The X-plane linear gear 212 is affixed to an X-plane truck 216. Movement of the X-plane truck 216 in response to rotation of the X-plane linear gear 212 results in movement of the frame 250 in the X direction. The X-plane truck 216 has bearings 217 that travel within an X-truck trough 252 of the frame 250. Likewise, the Y-plane linear gear 232 is affixed to a Y-plane truck 218. Movement of the Y-plane truck 218 in response to rotation of the Y-plane linear gear 232 results in movement of the frame 250 in the Y direction. The Y-plane truck 218 has bearings 219 that travel within a Y-truck trough 254 of a frame 250. In this way, as the X-plane linear gear 212 moves in the X direction, the Y-plane truck 218 travels within the Y-truck trough 254. As the Y-plane linear gear 232 moves the frame 250 in the Y direction, the X-plane truck 216 travels within the X-truck trough 252. In this way, the frame 250 moves in both the X direction and the Y direction with respect to the base table 202 responsive to rotation of the X drive gear and rotation of the Y drive gear. Since there is no required overlap of the X-drive and Y-drive mechanisms, the X-Y table of the present invention requires less z-axis thickness.

In some embodiments, each platen [41] includes a platen identification 60. In some embodiments, the platen identification 60 is a bar code. In some embodiments, the platen identification 60 is an RFID. In some embodiments, the platen identification 60 has writable data storage such as a writeable RFID. In other embodiments, the platen identification 60 is any known identification device known in the industry. A platen identification reader 165 for reading the platen identification 60 (e.g., a bar code reader or an RFID reader) is provided within the dispensing station 20. In some embodiments in which the platen identification 60 has writable data storage (e.g., writeable RFID), the platen identification reader 165 is adapted to write data to the platen identification 60.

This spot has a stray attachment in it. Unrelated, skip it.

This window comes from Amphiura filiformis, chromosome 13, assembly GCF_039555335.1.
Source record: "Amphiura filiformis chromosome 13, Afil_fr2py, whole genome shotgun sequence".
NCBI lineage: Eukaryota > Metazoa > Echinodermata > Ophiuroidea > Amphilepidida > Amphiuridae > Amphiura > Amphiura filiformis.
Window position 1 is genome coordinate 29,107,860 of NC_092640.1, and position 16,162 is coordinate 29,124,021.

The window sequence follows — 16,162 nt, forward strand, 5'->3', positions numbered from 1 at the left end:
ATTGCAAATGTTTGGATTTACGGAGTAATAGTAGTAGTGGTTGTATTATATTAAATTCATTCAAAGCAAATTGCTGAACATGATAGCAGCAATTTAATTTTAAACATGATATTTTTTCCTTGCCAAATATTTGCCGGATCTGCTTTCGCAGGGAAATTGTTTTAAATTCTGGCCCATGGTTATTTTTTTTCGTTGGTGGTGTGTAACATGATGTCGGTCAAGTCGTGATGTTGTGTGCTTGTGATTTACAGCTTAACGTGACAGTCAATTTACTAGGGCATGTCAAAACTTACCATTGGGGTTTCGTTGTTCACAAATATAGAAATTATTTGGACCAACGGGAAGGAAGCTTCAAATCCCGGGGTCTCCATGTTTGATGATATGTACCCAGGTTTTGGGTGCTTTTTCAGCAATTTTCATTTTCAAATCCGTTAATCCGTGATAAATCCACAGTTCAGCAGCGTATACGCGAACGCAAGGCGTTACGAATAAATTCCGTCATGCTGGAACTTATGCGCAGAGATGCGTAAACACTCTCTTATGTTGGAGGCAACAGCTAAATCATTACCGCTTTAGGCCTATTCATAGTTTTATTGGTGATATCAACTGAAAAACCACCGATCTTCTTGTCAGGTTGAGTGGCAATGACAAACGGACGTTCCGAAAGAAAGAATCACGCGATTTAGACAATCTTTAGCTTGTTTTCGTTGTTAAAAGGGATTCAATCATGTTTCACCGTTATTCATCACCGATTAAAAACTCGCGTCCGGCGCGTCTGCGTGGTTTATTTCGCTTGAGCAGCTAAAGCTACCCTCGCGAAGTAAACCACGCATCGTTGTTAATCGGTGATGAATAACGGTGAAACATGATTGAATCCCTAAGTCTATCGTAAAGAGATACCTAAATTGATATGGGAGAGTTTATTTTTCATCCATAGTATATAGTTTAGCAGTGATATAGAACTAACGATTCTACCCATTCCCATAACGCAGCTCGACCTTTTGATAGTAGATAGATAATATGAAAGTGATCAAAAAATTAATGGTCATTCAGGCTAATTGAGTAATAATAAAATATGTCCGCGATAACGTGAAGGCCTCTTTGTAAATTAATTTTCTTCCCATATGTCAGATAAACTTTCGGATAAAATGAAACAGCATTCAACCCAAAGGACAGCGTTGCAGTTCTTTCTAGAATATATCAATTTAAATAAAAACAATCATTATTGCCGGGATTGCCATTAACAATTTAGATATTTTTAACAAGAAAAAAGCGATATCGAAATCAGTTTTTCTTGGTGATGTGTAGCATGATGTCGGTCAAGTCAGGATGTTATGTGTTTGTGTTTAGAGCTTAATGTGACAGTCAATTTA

In embodiments in which the platen identification 60 has writable data storage (e.g., writeable RFID); information is written to the platen identification 60 and read/used at a later time. For example, the request (e.g., pill type, pill quantity, distribution in blister pack, etc.) is written to the platen identification 60 externally to the dispensing station 20 then when the platen [41] is inserted into the dispensing station 20, the request is read from the platen identification 60. In some embodiments, after filling the request, the request is then overwritten or cleared by the dispensing station 20 so the same request is not later duplicated.